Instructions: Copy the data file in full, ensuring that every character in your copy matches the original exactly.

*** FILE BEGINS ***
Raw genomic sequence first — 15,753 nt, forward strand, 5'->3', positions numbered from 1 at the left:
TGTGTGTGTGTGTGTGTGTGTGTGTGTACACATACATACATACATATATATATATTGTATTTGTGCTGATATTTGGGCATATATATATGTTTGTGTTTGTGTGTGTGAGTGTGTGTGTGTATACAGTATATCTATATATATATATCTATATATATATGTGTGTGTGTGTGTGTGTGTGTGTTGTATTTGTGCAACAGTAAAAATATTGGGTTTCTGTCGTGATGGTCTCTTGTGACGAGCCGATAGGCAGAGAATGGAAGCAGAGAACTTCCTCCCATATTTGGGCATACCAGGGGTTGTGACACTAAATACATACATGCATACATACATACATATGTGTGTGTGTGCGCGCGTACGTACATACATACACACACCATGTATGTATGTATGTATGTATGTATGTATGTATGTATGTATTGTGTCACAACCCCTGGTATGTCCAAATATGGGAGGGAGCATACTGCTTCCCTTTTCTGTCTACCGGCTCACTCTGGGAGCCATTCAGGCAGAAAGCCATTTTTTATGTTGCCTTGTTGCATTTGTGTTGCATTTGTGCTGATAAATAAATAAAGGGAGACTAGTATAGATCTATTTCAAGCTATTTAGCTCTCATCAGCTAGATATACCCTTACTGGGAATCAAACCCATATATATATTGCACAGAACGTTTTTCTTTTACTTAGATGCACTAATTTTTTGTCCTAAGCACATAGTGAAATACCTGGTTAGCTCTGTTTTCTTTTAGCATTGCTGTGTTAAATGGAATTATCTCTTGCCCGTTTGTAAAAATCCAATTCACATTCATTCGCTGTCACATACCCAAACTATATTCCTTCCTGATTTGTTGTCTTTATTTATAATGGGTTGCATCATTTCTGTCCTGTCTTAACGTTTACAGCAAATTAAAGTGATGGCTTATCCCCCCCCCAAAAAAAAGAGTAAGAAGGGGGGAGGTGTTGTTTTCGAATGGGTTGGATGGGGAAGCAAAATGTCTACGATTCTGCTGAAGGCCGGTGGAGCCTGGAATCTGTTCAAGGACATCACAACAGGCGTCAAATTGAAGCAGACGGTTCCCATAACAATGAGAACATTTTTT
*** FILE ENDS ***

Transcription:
Raw genomic sequence first — 15,753 nt, forward strand, 5'->3', positions numbered from 1 at the left:
TGTGTGTGTGTGTGTGTGTGTGTGTGTACACATACATACATACATATATATATATTGTATTTGTGCTGATATTTGGGCATATATATATGTTTGTGTTTGTGTGTGTGAGTGTGTGTGTGTATACAGTATATCTATATATATATATCTATATATATATGTGTGTGTGTGTGTGTGTGTGTGTTGTATTTGTGCAACAGTAAAAATATTGGGTTTCTGTCGTGATGGTCTCTTGTGACGAGCCGATAGGCAGAGAATGGAAGCAGAGAACTTCCTCCCATATTTGGGCATACCAGGGGTTGTGACACTAAATACATACATGCATACATACATACATATGTGTGTGTGTGCGCGCGTACGTACATACATACACACACCATGTATGTATGTATGTATGTATGTATGTATGTATGTATGTATTGTGTCACAACCCCTGGTATGTCCAAATATGGGAGGGAGCATACTGCTTCCCTTTTCTGTCTACCGGCTCACTCTGGGAGCCATTCAGGCAGAAAGCCATTTTTTATGTTGCCTTGTTGCATTTGTGTTGCATTTGTGCTGATAAATAAATAAAGGGAGACTAGTATAGATCTATTTCAAGCTATTTAGCTCTCATCAGCTAGATATACCCTTACTGGGAATCAAACCCATATATATATTGCACAGAACGTTTTTCTTTTACTTAGATGCACTAATTTTTTGTCCTAAGCACATAGTGAAATACCTGGTTAGCTCTGTTTTCTTTTAGCATTGCTGTGTTAAATGGAATTATCTCTTGCCCGTTTGTAAAAATCCAATTCACATTCATTCGCTGTCACATACCCAAACTATATTCCTTCCTGATTTGTTGTCTTTATTTATAATGGGTTGCATCATTTCTGTCCTGTCTTAACGTTTACAGCAAATTAAAGTGATGGCTTATCCCCCCCCCAAAAAAAAGAGTAAGAAGGGGGGAGGTGTTGTTTTCGAATGGGTTGGATGGGGAAGCAAAATGTCTACGATTCTGCTGAAGGCCGGTGGAGCCTGGAATCTGTTCAAGGACATCACAACAGGCGTCAAATTGAAGCAGACGGTTCCCATAACAATGAGAACATTTTTT